Taxpayers are often approached by opportunistic scam artists looking to take advantage of them, with promises of riches such as higher tax credits or underpaying their dues. While their supposed pot of gold on offer is very much suspect, one thing is for sure: Participating in tax scams WILL put taxpayers at risk. Such scams are designed to steal personal information, and sometimes even scam money out of the taxpayer in question.
If you are concerned about the scams listed below, or feel that you may have been approached by a scammer, call a tax adviser right away, such as Tax Defense Partners, who can help you mediate the case objectively and effectively. The IRS has announced this year’s “Dirty Dozen” list of common scams, as follows:
Criminals filing fraudulent tax claims using someone else’s Social Security number, in order to steal their tax claims and/or their personally identifiable information.
Scammers sending fake emails or websites to unsuspecting taxpayers with forms for them to fill in, in order to steal their personal information.
Criminals impersonating IRS agents over the phone and threatening taxpayers with police arrest, deportation, license revocation, and much more.
Organized groups masquerading as charitable organizations in an attempt to directly solicit donations from unsuspecting contributors.
Inflated Refund Claims
Fake tax preparers asking clients to sign a blank return, promising a big refund, or charging fees as a percentage of the refund.
Return Preparer Fraud
Criminals masquerading as legitimate tax professionals in order to steal personal information or submit erroneous and fraudulent tax forms.
Excessive Claims for Business Credits
Taxpayers misusing the fuel tax credit or research credit tax benefit claims.
Frivolous Tax Arguments
Taxpayers making unreasonable and outlandish claims about the legality of paying taxes despite being repeatedly thrown out of court. (Note: There is a $5,000 penalty for filing a frivolous tax return.)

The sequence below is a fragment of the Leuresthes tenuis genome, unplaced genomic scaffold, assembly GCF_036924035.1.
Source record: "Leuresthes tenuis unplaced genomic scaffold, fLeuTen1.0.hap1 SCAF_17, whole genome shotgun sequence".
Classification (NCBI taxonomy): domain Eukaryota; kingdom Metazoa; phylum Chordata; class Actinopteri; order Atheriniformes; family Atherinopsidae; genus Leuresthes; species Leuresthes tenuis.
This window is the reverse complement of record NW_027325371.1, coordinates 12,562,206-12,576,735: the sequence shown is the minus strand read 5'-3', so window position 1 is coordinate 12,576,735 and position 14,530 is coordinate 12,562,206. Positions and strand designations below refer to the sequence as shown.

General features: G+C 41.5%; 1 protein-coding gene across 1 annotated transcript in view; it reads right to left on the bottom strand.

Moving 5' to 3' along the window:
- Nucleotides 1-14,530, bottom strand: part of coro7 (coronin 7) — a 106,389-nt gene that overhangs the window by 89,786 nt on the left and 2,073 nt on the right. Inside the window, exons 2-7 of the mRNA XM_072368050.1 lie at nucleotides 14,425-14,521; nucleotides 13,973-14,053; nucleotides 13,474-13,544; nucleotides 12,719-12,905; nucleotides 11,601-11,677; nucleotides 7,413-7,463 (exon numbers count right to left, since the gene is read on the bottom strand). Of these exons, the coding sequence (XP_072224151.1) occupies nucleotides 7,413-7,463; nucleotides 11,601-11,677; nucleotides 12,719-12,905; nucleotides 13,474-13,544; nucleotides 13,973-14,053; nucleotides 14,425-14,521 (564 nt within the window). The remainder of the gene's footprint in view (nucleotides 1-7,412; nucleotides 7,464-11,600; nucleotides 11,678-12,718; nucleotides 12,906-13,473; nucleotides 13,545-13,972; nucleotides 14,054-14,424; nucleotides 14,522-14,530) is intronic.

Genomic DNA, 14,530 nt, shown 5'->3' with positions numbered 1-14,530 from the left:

Falsely Padding Deductions on Returns
Falsely inflating deductions or expenses on tax returns to pay less than they owe or to potentially receive larger refunds.
Falsifying Income to Claim Credits
Inventing income to erroneously qualify for tax credits, such as the Earned Income Tax Credit.
Abusive Tax Shelters
Criminals luring in taxpayers to sometimes unknowingly join in complex tax structures to avoid paying taxes.
Offshore Tax Avoidance
Cheating taxpayers hiding their money and income offshore to avoid paying taxes.
People who participate in these illegal schemes subject themselves to significant fines and possible criminal prosecution, and the IRS Criminal Investigation works closely with the Department of Justice to shut down scams and prosecute the criminals behind them. Taxpayers should bear in mind that they are legally responsible for what is on their tax return even if it is prepared by someone else, so taxpayers cannot expect to get away with any scams, intentional or otherwise! If you feel you need to speak to a tax professional, contact Tax Defense Partners, the nation’s leading experts in tax negotiation and mediation, today.